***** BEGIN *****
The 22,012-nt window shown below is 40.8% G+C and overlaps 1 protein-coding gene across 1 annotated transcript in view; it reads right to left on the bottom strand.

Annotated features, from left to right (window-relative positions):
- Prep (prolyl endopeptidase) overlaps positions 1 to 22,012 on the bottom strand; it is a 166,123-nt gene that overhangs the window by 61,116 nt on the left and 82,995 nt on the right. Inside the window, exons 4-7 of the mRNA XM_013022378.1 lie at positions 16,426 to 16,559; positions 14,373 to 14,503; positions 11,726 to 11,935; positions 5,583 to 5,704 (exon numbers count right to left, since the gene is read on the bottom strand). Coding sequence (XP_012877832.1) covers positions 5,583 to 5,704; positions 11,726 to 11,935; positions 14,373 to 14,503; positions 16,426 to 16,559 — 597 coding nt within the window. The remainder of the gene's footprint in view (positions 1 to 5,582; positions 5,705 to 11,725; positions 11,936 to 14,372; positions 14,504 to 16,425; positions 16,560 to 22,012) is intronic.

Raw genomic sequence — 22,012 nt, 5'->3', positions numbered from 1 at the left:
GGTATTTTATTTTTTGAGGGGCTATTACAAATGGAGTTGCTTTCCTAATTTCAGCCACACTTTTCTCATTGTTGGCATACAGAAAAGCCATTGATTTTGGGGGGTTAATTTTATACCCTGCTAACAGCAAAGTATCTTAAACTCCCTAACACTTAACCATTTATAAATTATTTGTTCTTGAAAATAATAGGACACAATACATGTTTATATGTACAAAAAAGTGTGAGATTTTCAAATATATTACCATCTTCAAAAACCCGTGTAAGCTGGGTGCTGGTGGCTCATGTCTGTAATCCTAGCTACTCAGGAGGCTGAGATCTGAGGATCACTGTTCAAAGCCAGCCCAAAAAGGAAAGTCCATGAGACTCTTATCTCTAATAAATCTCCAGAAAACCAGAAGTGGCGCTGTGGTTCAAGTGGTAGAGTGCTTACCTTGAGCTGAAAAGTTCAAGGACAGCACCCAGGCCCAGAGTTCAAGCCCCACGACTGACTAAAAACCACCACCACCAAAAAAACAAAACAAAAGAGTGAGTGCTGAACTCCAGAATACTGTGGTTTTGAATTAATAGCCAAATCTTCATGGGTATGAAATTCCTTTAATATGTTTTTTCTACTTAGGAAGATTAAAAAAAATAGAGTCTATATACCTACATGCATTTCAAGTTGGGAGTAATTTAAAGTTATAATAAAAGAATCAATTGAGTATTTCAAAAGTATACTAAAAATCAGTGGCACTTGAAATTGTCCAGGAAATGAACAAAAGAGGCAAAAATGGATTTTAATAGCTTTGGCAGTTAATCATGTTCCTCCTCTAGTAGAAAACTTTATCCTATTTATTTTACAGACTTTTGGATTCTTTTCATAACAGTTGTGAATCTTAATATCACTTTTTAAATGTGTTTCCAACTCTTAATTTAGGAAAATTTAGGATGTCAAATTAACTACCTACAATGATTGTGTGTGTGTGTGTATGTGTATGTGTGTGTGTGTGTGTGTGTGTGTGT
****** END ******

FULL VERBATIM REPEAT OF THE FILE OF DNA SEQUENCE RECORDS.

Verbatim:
The 22,012-nt window shown below is 40.8% G+C and overlaps 1 protein-coding gene across 1 annotated transcript in view; it reads right to left on the bottom strand.

Annotated features, from left to right (window-relative positions):
- Prep (prolyl endopeptidase) overlaps positions 1 to 22,012 on the bottom strand; it is a 166,123-nt gene that overhangs the window by 61,116 nt on the left and 82,995 nt on the right. Inside the window, exons 4-7 of the mRNA XM_013022378.1 lie at positions 16,426 to 16,559; positions 14,373 to 14,503; positions 11,726 to 11,935; positions 5,583 to 5,704 (exon numbers count right to left, since the gene is read on the bottom strand). Coding sequence (XP_012877832.1) covers positions 5,583 to 5,704; positions 11,726 to 11,935; positions 14,373 to 14,503; positions 16,426 to 16,559 — 597 coding nt within the window. The remainder of the gene's footprint in view (positions 1 to 5,582; positions 5,705 to 11,725; positions 11,936 to 14,372; positions 14,504 to 16,425; positions 16,560 to 22,012) is intronic.

Raw genomic sequence — 22,012 nt, 5'->3', positions numbered from 1 at the left:
GGTATTTTATTTTTTGAGGGGCTATTACAAATGGAGTTGCTTTCCTAATTTCAGCCACACTTTTCTCATTGTTGGCATACAGAAAAGCCATTGATTTTGGGGGGTTAATTTTATACCCTGCTAACAGCAAAGTATCTTAAACTCCCTAACACTTAACCATTTATAAATTATTTGTTCTTGAAAATAATAGGACACAATACATGTTTATATGTACAAAAAAGTGTGAGATTTTCAAATATATTACCATCTTCAAAAACCCGTGTAAGCTGGGTGCTGGTGGCTCATGTCTGTAATCCTAGCTACTCAGGAGGCTGAGATCTGAGGATCACTGTTCAAAGCCAGCCCAAAAAGGAAAGTCCATGAGACTCTTATCTCTAATAAATCTCCAGAAAACCAGAAGTGGCGCTGTGGTTCAAGTGGTAGAGTGCTTACCTTGAGCTGAAAAGTTCAAGGACAGCACCCAGGCCCAGAGTTCAAGCCCCACGACTGACTAAAAACCACCACCACCAAAAAAACAAAACAAAAGAGTGAGTGCTGAACTCCAGAATACTGTGGTTTTGAATTAATAGCCAAATCTTCATGGGTATGAAATTCCTTTAATATGTTTTTTCTACTTAGGAAGATTAAAAAAAATAGAGTCTATATACCTACATGCATTTCAAGTTGGGAGTAATTTAAAGTTATAATAAAAGAATCAATTGAGTATTTCAAAAGTATACTAAAAATCAGTGGCACTTGAAATTGTCCAGGAAATGAACAAAAGAGGCAAAAATGGATTTTAATAGCTTTGGCAGTTAATCATGTTCCTCCTCTAGTAGAAAACTTTATCCTATTTATTTTACAGACTTTTGGATTCTTTTCATAACAGTTGTGAATCTTAATATCACTTTTTAAATGTGTTTCCAACTCTTAATTTAGGAAAATTTAGGATGTCAAATTAACTACCTACAATGATTGTGTGTGTGTGTGTATGTGTATGTGTGTGTGTGTGTGTGTGTGTGTGT